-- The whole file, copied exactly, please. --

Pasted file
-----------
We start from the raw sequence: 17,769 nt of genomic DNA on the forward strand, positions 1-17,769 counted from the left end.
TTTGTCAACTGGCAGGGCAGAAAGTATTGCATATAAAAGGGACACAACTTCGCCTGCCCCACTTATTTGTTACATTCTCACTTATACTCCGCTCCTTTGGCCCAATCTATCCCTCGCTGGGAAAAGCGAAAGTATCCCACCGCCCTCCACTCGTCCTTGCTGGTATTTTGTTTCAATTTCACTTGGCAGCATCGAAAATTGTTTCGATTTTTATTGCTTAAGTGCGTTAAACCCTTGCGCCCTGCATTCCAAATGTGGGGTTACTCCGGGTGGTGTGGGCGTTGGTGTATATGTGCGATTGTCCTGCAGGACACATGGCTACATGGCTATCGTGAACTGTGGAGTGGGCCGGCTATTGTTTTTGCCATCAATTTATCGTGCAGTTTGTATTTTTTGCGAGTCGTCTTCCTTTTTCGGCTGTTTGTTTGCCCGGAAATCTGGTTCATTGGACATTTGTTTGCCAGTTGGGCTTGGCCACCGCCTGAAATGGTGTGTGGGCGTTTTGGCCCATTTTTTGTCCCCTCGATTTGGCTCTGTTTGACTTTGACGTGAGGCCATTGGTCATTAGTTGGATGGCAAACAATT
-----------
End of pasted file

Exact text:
We start from the raw sequence: 17,769 nt of genomic DNA on the forward strand, positions 1-17,769 counted from the left end.
TTTGTCAACTGGCAGGGCAGAAAGTATTGCATATAAAAGGGACACAACTTCGCCTGCCCCACTTATTTGTTACATTCTCACTTATACTCCGCTCCTTTGGCCCAATCTATCCCTCGCTGGGAAAAGCGAAAGTATCCCACCGCCCTCCACTCGTCCTTGCTGGTATTTTGTTTCAATTTCACTTGGCAGCATCGAAAATTGTTTCGATTTTTATTGCTTAAGTGCGTTAAACCCTTGCGCCCTGCATTCCAAATGTGGGGTTACTCCGGGTGGTGTGGGCGTTGGTGTATATGTGCGATTGTCCTGCAGGACACATGGCTACATGGCTATCGTGAACTGTGGAGTGGGCCGGCTATTGTTTTTGCCATCAATTTATCGTGCAGTTTGTATTTTTTGCGAGTCGTCTTCCTTTTTCGGCTGTTTGTTTGCCCGGAAATCTGGTTCATTGGACATTTGTTTGCCAGTTGGGCTTGGCCACCGCCTGAAATGGTGTGTGGGCGTTTTGGCCCATTTTTTGTCCCCTCGATTTGGCTCTGTTTGACTTTGACGTGAGGCCATTGGTCATTAGTTGGATGGCAAACAATT